That said, the real issue for this offense is the lack of playmakers on the outside. We have one player who can create anything offensively outside and that's senior Mikhail Torrance. He has his limitations as well (namely an inability to drive to his right) but it's his offense and he runs the show. He's the only player on our roster who will hurt you driving to the lane. Freshman Ben Eblen is the only other point guard on the team, and he just plays to give Torrance a breather. He is not a threat whatsoever offensively. When you only have one player who can break down a defense, things get really tough in half court sets. This is the biggest weakness of our offense, and it's not even close.
So basically our offense and team would be a powerhouse this year with the two pieces I noted above. Say, I don't know, maybe an (ahem) Eric Bledsoe and DeMarcus Cousins? With two players like that we would be giving you a run for your money for the SEC title. As it stands, I suppose we'll just mark the whole thing down as payback for Shaun Alexander.
On defense, our success comes primarily from coaching, as I discussed above, although we do have some nice athletes that thrive in this system. Although we lack tremendous size down low, both JaMychal Green and Chris Hines are quick defenders who generally do a good job preventing easy looks around the rim, although Green is notorious for getting into foul trouble. Tony Mitchell is a freakish athlete on the wing and at 6'6" can get a lot of deflections. The best perimeter defender is junior guard Senario Hillman, who has started at shooting guard the last two games. He's probably the best pure athlete in the SEC, and that ability really shines through on defense. Expect to see him on Wall most of the game.
The biggest factor in our defensive improvement aside from the overall increase in emphasis and intensity and the change in mindset is the way our perimeter defenders play ball screens and close space around the arc. Unlike the Gottfried years, where a simple ball screen was often enough to free someone up for a spot-up 3 or drive-and-dish, Alabama is rarely beaten on these and is usually flawless in executing switches on screens and hedging when necessary. Also, the staff does a great job scouting and the Bama players typically apply appropriate pressure given the opposing guards' tendencies.
A Sea of Blue: Alabama shoots the ball pretty well from three at almost 35%, yet they are eighth in 3-point FGA in the conference. Why doesn't Alabama shoot more from the perimeter?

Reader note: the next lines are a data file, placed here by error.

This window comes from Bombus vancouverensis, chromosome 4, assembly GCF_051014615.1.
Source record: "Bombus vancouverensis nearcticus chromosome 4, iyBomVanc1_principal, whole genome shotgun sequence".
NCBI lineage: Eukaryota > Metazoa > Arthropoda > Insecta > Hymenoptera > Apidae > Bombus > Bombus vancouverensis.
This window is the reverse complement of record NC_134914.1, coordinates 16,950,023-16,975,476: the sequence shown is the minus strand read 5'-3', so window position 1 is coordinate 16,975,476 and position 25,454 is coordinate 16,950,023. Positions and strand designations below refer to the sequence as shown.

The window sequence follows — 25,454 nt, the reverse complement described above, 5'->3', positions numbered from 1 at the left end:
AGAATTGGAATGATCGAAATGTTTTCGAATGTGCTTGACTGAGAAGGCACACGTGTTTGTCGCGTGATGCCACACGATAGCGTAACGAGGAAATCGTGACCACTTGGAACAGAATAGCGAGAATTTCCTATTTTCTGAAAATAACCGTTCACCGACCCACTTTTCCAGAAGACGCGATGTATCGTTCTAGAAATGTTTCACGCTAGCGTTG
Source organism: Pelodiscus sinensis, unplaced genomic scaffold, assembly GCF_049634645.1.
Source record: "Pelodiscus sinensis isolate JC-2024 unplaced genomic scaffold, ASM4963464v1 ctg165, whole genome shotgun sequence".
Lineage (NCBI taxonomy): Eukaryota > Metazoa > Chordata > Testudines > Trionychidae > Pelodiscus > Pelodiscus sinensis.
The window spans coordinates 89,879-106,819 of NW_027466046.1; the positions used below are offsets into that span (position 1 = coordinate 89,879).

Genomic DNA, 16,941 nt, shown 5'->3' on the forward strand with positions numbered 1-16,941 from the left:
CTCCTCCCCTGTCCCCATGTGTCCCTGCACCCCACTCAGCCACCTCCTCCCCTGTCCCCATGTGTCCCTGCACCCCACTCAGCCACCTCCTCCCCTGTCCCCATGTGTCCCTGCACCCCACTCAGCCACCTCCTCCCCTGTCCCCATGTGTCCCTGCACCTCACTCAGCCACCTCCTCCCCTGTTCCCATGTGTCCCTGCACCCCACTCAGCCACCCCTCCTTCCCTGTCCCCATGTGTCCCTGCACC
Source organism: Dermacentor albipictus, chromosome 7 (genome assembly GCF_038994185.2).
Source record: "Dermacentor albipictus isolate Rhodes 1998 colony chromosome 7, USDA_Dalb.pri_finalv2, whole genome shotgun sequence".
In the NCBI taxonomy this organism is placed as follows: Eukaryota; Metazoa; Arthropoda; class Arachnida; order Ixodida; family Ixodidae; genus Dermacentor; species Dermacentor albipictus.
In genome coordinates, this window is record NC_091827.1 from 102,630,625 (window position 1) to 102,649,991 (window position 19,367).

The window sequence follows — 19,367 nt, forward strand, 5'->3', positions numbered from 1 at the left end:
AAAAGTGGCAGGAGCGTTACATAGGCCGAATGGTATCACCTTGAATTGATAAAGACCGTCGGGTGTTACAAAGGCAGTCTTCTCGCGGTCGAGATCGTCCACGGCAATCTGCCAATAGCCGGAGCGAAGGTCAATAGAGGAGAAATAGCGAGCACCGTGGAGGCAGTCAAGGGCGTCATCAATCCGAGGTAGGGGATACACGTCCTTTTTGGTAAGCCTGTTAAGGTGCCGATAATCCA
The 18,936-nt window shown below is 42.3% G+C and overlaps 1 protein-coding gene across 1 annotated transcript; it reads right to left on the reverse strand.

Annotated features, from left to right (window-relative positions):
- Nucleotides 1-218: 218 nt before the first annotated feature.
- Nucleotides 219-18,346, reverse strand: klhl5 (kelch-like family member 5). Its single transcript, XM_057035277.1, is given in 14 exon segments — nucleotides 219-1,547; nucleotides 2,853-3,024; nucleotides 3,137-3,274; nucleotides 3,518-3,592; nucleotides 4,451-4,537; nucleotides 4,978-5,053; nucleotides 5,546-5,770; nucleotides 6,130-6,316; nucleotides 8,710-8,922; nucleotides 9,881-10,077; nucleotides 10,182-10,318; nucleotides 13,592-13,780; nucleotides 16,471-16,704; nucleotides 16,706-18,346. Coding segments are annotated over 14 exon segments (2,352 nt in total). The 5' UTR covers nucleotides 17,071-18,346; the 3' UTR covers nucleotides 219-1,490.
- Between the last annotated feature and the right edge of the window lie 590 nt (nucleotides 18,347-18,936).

Roll 'Bama Roll: Again, this simply goes back to personnel. At any given time we usually only manage one-two guys on the floor who can knock down the 3-ball consistently. In fact, our starting lineup really only features one decent 3-point shooter, Torrance, and even he's more comfortable driving the lane, although he's been shooting more the last few games. Our other two perimeter starters, Hillman and Mitchell, are both capable of hitting, but Hillman has a very slow release and Mitchell is really just developing that part of his game (if he ever develops it fully, watch out). Both will shoot and can hit, but only if wide open. Our two best shooters are JuCo transfer guard Charvez Davis and senior guard Anthony Brock. Brock has been in and out of the starting lineup all year, but at only 5'9" he needs space to shoot. Davis is our best 3-point shooter overall and has a super-quick release, but as luck would have it he is struggling to recover from a nagging knee injury and hasn't been able to play more than ten minutes in the last three games. Even when healthly, he is no threat to dribble and so is rather easy to defend. Sophomore guard Andrew Steele was also capable of knocking it down, but alas he seems to be cursed like his brother and suffered a season-ending injury back in late November.
In short, it's simply a product of not having enough players to put on the floor at the same time who can get looks and hit them. The biggest part again is getting looks. Torrance is the only one who can create his own shot, so looks from the others are all going to be limited and dependent on the defense breaking down or making a mistake.
A Sea of Blue: Three of Alabama's six SEC losses have been by a total of seventeen points, three of them by only one. How can Alabama turn these narrow losses into victories, or more to the point, how are they losing so many close games?